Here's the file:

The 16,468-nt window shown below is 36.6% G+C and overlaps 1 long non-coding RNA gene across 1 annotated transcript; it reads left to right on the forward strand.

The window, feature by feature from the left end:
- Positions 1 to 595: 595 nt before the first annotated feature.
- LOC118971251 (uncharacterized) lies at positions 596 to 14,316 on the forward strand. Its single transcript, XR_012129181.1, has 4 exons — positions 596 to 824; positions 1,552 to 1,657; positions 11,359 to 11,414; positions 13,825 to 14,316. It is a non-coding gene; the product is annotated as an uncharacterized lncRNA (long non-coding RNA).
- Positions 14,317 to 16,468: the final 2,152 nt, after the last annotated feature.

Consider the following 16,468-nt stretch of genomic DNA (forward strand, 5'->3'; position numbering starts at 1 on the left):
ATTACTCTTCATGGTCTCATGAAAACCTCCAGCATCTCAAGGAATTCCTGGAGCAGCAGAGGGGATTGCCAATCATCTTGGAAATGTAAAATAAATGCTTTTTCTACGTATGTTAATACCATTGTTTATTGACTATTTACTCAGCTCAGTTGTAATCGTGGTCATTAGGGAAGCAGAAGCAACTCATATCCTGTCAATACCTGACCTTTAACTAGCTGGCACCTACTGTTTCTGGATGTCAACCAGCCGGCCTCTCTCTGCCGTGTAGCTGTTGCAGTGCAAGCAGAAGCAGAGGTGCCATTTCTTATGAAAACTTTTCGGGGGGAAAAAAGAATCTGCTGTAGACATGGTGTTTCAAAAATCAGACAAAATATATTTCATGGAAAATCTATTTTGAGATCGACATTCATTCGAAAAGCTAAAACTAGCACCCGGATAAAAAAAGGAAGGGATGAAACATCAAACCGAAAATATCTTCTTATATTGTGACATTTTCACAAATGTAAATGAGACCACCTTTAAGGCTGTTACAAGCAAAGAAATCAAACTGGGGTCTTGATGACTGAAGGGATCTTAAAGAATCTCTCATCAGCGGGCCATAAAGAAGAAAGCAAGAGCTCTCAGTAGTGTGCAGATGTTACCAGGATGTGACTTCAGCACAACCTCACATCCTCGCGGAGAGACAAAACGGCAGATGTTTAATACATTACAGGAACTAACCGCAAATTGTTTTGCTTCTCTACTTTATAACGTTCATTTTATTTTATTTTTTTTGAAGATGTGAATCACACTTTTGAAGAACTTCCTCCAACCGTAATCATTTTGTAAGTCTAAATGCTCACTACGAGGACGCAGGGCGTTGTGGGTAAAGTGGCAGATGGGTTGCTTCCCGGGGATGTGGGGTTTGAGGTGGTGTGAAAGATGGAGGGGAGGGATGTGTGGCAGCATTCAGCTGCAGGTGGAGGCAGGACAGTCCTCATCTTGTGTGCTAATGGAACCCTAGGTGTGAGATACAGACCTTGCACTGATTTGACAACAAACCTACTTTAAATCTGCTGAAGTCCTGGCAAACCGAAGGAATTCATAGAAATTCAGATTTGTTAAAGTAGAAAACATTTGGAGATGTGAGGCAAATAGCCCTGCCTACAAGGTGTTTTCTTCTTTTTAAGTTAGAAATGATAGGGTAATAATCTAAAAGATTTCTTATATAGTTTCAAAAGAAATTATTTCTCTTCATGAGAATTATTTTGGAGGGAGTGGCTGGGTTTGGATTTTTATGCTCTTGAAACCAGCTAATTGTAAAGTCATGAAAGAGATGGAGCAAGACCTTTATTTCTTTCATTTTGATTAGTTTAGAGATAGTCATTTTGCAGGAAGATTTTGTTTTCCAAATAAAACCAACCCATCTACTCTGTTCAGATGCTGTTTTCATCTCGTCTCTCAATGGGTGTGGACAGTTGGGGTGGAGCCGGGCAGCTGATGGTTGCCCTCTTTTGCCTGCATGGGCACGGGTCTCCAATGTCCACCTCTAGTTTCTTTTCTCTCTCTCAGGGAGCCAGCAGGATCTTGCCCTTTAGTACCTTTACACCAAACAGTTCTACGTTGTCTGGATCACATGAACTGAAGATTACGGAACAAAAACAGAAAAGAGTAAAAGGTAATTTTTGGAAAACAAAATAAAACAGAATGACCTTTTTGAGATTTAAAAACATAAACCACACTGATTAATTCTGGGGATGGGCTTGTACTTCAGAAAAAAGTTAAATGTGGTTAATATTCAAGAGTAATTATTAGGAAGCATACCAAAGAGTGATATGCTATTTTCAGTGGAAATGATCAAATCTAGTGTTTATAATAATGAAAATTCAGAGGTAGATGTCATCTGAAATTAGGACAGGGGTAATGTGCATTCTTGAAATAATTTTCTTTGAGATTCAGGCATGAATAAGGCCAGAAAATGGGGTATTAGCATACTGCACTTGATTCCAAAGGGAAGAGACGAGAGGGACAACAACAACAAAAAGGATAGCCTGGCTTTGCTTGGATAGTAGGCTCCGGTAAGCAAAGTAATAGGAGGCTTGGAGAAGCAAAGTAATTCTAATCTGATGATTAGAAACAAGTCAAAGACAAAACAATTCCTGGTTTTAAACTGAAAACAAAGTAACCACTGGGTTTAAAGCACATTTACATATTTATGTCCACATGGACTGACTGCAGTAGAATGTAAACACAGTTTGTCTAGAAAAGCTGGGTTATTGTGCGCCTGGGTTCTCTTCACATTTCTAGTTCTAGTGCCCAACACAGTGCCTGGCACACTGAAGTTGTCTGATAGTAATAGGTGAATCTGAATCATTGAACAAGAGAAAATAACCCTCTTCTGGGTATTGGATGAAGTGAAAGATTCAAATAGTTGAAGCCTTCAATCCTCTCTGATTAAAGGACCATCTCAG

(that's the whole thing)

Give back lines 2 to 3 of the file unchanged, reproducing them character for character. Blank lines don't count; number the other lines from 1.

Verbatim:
The window, feature by feature from the left end:
- Positions 1 to 595: 595 nt before the first annotated feature.